For a year a live issue in South Carolina has been the appointment of the successor to the late Federal Judge J. Lyles Glenn. After the President had taken a hand in the Seceders' Senatorial primary--and a review of the file recalls what an astonishingly strong hand he took--and after the voters had burned his candidate down, it was freely predicted that he would console Governor Olin Johnston with the judgeship. Washington Merry-Go-Round, for example, reported last September that he was seriously considering it.
The nomination of Governor Johnston would undoubtedly have affronted a considerable number of South Carolinians, including many of his supporters who were bound to admit that he possessed neither the temperament nor the experience for so exalted a place. It would have convicted the President of playing politics with the Federal judiciary, and it would have estranged Senator Byrnes. What it would have done to Cotton Ed we fear even to imagine.
But, if such retaliation were in the President's mind, time and probably the influence of Attorney General Murphy have overcome it. To the Senate goes the name of Alva M. Lumpkin, a Columbia attorney, former president of the state bar, and apparently the sort of man who is all a judge should be.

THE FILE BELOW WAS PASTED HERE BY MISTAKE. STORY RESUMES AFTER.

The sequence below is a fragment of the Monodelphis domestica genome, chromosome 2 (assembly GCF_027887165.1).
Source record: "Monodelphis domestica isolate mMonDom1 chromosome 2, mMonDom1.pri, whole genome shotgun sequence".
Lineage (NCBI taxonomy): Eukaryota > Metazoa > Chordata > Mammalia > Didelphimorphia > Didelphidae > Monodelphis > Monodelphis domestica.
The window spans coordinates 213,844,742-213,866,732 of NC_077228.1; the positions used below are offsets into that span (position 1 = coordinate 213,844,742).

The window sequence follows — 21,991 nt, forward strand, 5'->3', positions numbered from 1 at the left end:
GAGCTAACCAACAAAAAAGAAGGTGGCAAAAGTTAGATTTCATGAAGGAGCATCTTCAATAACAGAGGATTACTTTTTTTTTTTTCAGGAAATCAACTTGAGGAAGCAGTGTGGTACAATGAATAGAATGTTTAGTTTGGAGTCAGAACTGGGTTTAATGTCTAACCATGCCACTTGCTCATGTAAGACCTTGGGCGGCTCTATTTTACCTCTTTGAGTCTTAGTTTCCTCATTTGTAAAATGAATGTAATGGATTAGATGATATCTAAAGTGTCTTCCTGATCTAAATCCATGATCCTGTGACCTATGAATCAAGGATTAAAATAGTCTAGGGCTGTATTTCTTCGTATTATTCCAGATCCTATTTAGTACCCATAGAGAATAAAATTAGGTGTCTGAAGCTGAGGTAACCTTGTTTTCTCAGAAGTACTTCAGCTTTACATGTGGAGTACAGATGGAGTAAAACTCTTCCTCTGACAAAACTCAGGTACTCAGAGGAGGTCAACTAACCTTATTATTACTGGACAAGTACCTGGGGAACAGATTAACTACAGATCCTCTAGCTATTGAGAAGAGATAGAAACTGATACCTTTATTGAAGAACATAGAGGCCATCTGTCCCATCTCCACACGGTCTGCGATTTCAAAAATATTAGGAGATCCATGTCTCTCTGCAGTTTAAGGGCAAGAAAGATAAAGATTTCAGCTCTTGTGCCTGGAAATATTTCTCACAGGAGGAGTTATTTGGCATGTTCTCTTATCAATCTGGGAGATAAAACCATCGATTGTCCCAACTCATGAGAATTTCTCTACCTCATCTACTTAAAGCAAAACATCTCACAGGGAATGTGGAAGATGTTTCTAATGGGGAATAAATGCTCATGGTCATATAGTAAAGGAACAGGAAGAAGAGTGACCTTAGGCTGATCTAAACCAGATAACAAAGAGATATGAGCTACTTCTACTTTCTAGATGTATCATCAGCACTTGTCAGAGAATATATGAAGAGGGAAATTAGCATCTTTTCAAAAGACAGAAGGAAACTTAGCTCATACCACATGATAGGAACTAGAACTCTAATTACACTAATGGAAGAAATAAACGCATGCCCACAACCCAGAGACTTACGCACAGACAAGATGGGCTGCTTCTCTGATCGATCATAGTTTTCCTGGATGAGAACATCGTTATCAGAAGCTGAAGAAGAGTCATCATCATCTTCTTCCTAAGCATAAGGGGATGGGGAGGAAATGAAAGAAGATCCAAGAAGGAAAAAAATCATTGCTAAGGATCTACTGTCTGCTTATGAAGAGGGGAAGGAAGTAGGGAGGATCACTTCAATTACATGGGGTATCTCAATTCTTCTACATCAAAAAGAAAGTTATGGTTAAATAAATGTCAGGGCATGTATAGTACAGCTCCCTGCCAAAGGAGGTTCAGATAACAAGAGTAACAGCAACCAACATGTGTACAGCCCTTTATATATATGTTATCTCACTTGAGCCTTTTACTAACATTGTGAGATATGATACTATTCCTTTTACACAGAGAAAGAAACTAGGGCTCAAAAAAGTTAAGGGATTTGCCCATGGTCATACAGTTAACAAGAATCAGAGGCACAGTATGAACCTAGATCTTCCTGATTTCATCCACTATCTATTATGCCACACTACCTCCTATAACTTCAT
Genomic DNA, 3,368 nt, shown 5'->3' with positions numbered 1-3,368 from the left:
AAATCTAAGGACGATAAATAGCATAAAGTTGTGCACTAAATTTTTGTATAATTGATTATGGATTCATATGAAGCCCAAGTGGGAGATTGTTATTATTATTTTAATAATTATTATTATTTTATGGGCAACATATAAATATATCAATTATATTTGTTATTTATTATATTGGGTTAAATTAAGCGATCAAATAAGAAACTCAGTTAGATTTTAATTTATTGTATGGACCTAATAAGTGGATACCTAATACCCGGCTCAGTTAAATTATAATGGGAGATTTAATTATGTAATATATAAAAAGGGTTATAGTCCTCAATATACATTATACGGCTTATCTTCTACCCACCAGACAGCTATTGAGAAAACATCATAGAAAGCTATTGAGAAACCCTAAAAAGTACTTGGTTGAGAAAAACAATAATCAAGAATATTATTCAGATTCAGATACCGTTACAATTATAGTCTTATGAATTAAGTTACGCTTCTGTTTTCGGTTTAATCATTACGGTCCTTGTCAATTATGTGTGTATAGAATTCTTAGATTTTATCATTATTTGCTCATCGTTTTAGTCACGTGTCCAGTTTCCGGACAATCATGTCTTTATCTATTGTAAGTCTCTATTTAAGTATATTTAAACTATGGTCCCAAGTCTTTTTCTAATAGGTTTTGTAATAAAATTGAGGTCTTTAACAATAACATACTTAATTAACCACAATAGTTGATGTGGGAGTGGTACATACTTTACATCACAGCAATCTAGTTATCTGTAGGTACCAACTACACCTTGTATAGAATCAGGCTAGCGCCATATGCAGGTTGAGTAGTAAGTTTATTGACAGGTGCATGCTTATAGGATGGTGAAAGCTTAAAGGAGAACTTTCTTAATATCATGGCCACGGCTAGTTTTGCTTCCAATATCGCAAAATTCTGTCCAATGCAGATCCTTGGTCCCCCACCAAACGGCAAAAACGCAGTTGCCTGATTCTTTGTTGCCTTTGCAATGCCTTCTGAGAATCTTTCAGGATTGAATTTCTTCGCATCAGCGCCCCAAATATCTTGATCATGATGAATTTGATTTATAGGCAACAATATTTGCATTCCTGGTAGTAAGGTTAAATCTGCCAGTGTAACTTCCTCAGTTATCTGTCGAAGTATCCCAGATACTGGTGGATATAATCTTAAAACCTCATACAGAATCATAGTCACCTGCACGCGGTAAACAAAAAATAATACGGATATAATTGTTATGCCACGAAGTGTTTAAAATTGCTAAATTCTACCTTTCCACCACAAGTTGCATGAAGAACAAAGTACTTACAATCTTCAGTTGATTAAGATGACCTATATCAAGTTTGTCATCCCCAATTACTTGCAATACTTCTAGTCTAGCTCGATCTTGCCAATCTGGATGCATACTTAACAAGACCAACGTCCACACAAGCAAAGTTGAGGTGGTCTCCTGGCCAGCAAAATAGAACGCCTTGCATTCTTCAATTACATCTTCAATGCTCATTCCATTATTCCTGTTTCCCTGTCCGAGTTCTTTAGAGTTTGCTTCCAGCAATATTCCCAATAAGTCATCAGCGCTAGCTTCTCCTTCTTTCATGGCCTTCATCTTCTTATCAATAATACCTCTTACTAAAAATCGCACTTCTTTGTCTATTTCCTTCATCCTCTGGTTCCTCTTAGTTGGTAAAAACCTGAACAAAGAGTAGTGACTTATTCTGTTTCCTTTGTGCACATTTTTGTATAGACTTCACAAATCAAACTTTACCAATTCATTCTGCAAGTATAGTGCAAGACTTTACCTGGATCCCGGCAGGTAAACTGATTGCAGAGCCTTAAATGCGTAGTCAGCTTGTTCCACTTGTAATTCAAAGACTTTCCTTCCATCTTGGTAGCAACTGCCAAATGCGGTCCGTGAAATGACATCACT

The White King's Realm
In The Lewis Carroll Atmosphere Of The Cotton Situation We Discover One Certain Thing Only
The other day a report came out of Texas that a cotton broker down that way had contracted to import 5,000 bales of Brazilian cotton into these states, and that the stuff was already on the way. That naturally fluttered the dove-cotes considerably seeing that the United States Government has on hand in its warehouses nearly 12,000,000 bales of cotton on which it has made loans, and which it is desperately exercised about somehow getting rid of. And so we hear now that the cotton never really got into Galveston, after all, but somehow got "diverted." Still, pretty good rumor has it that the stuff was actually ordered and might have come through if the storm signals had not got up in time.
But why on earth should anybody be wanting to buy cotton from Brazil? For this reason: that there is very little "free cotton"--that is, cotton which may be purchased in the open market--available to meet the demand of the mills. Anyhow, that is the account of the case the buyers themselves give, and they bolster it by pointing to the fact that the mills of the South held in their warehouses at the end of April only 1,087,001 bales, with monthly consumption running to nearly half that figure.